Kimchi and Coffee

Justin Eckl

(Brent Schwert)

North Korea has nuclear weapons and detonated one just the other day. Most of you are probably thinking: “Why does this concern me?” Right. Unless the U.S. jumps head first into this one, it doesn’t concern you.
It concerns me. In a few weeks from now I’m headed out to South Korea to teach English to college students. Truthfully speaking, I’m headed back there because that’s what I’ve been doing for the past year. I graduated from this fine school in 2005, and since then I’ve been teaching English in Korea.
After you graduate you may be interested in teaching English in a foreign country. It’s in a completely different part of the world so there’s definitely an adventure element, and it’s a nice transition between college and a “real job.” If you’re interested in this line of work, where you go depends on your individual proclivities and interests.
I wrote my senior thesis on the nuclear situation in North Korea, and northeast Asia more generally held some interest for me. So, when my friend asked me if I wanted to come to Korea to teach English for a pretty decent wage and live rent-free (my school paid my rent), it was a no-brainer. And that, in a roundabout way, brings me back to North Korea’s nuclear weapons.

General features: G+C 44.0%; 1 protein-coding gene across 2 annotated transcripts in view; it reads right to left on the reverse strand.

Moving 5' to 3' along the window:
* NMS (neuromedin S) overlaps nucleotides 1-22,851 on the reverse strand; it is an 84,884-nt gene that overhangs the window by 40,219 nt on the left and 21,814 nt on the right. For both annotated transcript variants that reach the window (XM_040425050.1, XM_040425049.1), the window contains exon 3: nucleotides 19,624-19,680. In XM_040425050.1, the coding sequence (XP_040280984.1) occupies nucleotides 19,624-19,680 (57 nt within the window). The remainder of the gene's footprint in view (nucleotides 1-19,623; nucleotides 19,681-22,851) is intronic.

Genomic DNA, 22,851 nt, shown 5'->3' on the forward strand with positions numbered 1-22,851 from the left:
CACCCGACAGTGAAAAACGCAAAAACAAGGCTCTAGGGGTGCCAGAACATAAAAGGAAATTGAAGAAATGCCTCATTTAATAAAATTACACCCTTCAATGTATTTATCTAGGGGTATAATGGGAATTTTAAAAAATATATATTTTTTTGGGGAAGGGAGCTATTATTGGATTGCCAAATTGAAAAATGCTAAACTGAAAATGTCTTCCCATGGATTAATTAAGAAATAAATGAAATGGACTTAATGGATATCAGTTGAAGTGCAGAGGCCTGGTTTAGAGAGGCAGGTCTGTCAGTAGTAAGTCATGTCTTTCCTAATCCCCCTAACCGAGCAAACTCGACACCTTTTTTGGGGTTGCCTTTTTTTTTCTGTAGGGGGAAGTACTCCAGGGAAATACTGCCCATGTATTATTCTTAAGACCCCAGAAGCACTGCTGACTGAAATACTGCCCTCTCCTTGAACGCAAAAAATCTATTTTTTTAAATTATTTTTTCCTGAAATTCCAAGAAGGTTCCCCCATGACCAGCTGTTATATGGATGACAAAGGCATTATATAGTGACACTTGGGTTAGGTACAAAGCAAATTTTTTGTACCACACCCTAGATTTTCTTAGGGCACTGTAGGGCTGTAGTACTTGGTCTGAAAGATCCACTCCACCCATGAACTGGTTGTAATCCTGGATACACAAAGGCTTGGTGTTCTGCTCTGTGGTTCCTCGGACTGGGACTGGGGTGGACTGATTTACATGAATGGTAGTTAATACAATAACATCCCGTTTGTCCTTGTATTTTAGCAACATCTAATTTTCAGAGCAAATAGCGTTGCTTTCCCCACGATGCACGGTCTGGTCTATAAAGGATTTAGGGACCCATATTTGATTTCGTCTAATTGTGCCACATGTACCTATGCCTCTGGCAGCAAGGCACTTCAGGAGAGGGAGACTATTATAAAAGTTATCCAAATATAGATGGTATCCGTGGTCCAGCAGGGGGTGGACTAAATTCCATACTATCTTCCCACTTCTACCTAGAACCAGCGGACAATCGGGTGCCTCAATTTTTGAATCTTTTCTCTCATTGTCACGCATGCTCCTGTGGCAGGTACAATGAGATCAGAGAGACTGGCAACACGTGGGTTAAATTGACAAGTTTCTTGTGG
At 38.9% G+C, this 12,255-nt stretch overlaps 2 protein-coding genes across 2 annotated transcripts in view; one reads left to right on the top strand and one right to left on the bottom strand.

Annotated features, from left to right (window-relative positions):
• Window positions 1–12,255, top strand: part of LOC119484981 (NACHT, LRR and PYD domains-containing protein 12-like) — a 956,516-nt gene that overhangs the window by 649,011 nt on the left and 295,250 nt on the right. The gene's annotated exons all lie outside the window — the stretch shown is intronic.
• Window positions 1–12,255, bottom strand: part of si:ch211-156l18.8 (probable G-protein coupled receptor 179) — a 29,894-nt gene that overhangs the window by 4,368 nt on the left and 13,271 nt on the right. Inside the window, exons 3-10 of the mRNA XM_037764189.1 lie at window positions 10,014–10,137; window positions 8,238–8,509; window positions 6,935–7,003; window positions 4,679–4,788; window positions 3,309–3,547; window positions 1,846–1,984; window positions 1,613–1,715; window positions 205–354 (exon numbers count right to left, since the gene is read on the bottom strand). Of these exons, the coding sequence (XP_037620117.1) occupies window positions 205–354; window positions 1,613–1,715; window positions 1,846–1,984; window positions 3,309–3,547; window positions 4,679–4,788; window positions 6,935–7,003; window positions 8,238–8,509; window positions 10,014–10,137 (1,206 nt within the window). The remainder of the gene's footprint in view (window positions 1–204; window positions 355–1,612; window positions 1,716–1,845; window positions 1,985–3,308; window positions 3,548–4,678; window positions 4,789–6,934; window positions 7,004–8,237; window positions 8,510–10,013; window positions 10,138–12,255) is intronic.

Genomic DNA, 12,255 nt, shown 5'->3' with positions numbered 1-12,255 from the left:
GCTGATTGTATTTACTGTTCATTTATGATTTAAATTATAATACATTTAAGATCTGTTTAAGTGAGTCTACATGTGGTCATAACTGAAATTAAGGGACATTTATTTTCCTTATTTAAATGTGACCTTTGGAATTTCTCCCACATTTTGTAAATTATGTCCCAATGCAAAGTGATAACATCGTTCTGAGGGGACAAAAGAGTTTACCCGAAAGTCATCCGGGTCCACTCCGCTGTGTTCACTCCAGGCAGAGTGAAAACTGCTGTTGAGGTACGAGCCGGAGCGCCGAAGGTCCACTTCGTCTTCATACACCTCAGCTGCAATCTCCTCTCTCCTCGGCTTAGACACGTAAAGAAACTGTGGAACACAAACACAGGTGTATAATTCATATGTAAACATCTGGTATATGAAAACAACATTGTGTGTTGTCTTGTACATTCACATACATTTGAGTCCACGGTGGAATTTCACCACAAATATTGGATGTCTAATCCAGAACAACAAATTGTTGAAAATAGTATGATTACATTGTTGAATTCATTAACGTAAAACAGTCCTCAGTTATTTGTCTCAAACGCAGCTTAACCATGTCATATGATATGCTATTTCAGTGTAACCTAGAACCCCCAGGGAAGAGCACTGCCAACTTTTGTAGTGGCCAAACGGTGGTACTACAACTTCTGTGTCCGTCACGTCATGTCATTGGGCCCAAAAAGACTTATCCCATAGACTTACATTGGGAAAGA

I don’t want to be an alarmist here folks, but if you do end up thinking about doing this sort of thing, you should know something about the political situation of the region in which you intend on living. There’s no lack of Americans who equate the non-Western world with a lawless terrain, but I’ve met just as many Westerners in Korea who were willing to go into any country completely ignorant of any security risks.
My friend wanted to vacation in Sri Lanka for a few weeks before she spent a month in India because she found a great deal on plane tickets. This is right when the Tamil Tigers decided to restart hostilities in what was before a 22-year civil war. This is just one example, but the point is: It’s worth looking into.
I’m not sure which is worse: the American-as-old-lady, afraid to go out of the house, or the American who wants nothing more than to counterbalance this stereotype without knowing anything else about the world.
As for me, I’m no old lady, but I will re-register with the U.S. State Department when I get back to Korea just in case those paragons of compromise George W. Bush and Kim Jong Il don’t see eye to eye on how this nuclear thing should play out and the proverbial fecal matter hits the proverbial electrically powered wind device.